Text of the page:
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Apainting by Jim Dine of a heart, alone in the window of Vancouver's Equinox Gallery, delivers a silent message.

Elizabeth Nichol, the gallery's founder, died of Parkinson's disease on Saturday at her home in Vancouver. She was 72.

Newspaper accounts of the gallery's exhibitions describe it as "respected" and "established," but it was something more. It was among the major Canadian art galleries, said Pierre Théberge, director of the National Gallery in Ottawa. He had known Ms. Nichol since his days as curator of contemporary Canadian art in the 1960s and 1970s.

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Ms. Nichol's gallery introduced the work of Canadian artists who had not cracked the western market. Equinox also helped build the reputations of such British Columbia artists as Gathie Falk, Al McWilliams, Greg Murdock, Richard Prince, Gordon Smith, Takao Tanabe and Bill Reid.

Added to this was a mix of other Canadian and international artists. Mary Pratt was among these, and Montreal artist Jean-Paul Lemieux got his first western Canadian exposure at the gallery.

The international artists represented in exhibitions included Andy Warhol, Claes Oldenburg, David Hockney, Roy Lichtenstein, Jasper Johns, Joan Miro, Greg Curnoe, Jean-Paul Riopelle and Frank Stella.

There was a smattering of sculptors over the years, including Henry Moore and Auguste Rodin.

Mr. Warhol represented a piece of luck for the gallery. It happened to be staging an exhibition of his work when he died. At the time, "his social reputation was greater than his creative reputation," said Andrew Sylvester, Equinox's director.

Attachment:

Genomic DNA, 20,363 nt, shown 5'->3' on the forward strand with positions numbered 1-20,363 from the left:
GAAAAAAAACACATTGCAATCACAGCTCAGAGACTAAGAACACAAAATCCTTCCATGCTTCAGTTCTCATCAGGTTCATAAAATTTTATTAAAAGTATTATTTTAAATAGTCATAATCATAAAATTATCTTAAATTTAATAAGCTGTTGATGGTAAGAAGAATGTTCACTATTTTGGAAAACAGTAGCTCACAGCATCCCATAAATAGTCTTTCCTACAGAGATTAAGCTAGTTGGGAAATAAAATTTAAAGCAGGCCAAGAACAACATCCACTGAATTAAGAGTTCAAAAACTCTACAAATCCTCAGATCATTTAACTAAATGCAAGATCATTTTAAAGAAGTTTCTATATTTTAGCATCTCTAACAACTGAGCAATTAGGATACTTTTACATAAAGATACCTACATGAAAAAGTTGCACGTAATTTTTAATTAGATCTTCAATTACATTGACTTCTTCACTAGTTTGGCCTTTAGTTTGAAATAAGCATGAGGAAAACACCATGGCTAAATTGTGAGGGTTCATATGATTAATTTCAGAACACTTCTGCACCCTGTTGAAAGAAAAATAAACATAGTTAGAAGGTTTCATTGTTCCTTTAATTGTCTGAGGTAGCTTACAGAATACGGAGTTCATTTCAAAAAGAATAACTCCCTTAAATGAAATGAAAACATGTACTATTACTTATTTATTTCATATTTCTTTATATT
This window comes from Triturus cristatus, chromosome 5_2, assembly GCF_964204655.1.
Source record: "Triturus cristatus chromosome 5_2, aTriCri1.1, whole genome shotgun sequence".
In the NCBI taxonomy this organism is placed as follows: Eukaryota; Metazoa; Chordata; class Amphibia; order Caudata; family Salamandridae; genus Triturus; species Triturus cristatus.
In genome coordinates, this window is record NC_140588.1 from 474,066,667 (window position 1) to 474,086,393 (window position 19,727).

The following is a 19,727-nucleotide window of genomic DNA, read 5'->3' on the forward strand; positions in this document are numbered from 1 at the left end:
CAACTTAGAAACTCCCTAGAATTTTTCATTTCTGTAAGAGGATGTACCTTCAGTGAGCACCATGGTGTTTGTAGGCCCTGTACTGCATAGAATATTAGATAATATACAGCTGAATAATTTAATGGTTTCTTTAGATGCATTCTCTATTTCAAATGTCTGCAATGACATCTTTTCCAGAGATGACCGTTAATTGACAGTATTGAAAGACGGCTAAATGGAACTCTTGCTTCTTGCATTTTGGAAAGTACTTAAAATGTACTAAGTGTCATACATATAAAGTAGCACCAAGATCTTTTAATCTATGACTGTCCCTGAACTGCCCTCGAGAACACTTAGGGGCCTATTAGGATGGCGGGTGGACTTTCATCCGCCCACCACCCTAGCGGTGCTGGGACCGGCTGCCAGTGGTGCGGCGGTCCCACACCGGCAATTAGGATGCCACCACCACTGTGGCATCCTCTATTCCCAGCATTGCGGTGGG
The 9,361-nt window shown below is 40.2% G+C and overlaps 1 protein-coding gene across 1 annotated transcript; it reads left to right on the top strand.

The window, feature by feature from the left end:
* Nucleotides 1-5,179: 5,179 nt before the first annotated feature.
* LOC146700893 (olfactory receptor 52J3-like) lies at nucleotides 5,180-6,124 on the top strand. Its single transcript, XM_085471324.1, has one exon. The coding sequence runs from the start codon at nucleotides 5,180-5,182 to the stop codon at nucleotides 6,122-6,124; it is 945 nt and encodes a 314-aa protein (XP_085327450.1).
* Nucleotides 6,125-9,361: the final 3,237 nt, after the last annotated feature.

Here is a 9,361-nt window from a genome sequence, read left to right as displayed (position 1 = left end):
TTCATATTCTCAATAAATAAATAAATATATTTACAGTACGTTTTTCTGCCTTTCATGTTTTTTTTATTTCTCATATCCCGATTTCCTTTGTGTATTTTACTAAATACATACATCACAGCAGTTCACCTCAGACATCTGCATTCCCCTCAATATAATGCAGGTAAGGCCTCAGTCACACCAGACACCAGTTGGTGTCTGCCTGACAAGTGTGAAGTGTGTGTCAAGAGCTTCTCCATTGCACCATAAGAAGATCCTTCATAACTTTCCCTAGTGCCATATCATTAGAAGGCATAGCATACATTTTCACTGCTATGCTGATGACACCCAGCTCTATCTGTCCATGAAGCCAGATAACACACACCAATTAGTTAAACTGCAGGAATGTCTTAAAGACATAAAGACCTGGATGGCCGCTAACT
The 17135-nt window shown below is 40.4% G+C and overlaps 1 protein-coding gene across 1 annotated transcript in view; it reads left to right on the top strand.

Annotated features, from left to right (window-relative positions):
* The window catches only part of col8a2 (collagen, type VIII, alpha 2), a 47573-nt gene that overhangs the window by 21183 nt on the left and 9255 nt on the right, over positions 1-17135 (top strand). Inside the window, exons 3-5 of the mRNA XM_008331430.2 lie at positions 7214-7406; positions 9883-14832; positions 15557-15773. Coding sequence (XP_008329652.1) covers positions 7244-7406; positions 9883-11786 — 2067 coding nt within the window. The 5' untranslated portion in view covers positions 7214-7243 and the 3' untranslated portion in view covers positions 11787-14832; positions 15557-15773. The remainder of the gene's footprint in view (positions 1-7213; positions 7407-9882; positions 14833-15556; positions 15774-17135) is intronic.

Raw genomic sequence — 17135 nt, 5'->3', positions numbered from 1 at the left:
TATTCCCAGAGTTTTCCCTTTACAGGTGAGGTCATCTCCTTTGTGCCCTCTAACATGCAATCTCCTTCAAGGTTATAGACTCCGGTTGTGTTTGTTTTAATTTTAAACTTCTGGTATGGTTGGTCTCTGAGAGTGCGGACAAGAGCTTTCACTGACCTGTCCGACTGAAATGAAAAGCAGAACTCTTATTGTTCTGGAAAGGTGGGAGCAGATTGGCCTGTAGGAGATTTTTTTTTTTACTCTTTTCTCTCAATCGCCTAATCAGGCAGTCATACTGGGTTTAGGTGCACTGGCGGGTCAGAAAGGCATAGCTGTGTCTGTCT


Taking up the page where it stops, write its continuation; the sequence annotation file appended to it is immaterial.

John Nichol, Ms. Nichol's husband, recalled one occasion when Mr. Warhol was in Vancouver and they were invited to a dinner in the artist's honour. They were too tired to go, Mr. Nichol said, and got a call the next day from the host, who demanded: "Where the hell were you?" They were to have been seated at the New York artist's table.

Mr. Sylvester said the gallery showed contemporary senior artists of the region and the country, which meant that their work was more expensive. During its 28-year history, the gallery moved twice to get more space. It is now on Granville Street.

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Marjorie Elizabeth Kenyon Fellowes Nichol was born on Aug. 14, 1928, in Ottawa, where she graduated from high school. She went to business school in Boston and returned to Ottawa to work for the CBC.

In 1941, she married John Lang Nichol in Ottawa. He was active in the Liberal Party and was chairman of the party convention that elected Pierre Trudeau to the leadership. The Nichols had been close friends of Mr. Trudeau's predecessor, Lester Pearson, and his wife. Mr. Nichol was appointed to the Senate in 1966 but resigned in 1973, well before his 75th birthday. They moved to Vancouver, where he was in the lumber business.

In 1983, Ms. Nichol served as a lady-in-waiting to the Queen during a Royal visit. Mr. Nichol was invited to dinner but did not share the overnight accommodation provided for his wife on board the royal yacht Britannia, which was docked in the harbour. Ms. Nichol had no stories to tell about the Queen -- "not even to me," Mr. Nichol said. He said that Ms. Nichol had always been interested in art and opened the gallery in 1972.

She provided The Vancouver Sun with a more detailed explanation when the gallery celebrated its 25th birthday in 1997.

"My children were all talking about dope and things in those days and I was worrying a lot of the time," she said. "So I thought, 'I'll get a gallery and worry about that instead.' I did, and then I found I was worrying all the time."

In recent years, Ms. Nichol had been confined to a wheelchair and was under the care of a team of nurses. She continued to take an interest in the gallery, usually attending the openings.

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She leaves her husband, her daughters Marjorie, Barbara and Sarah, and six grandchildren.

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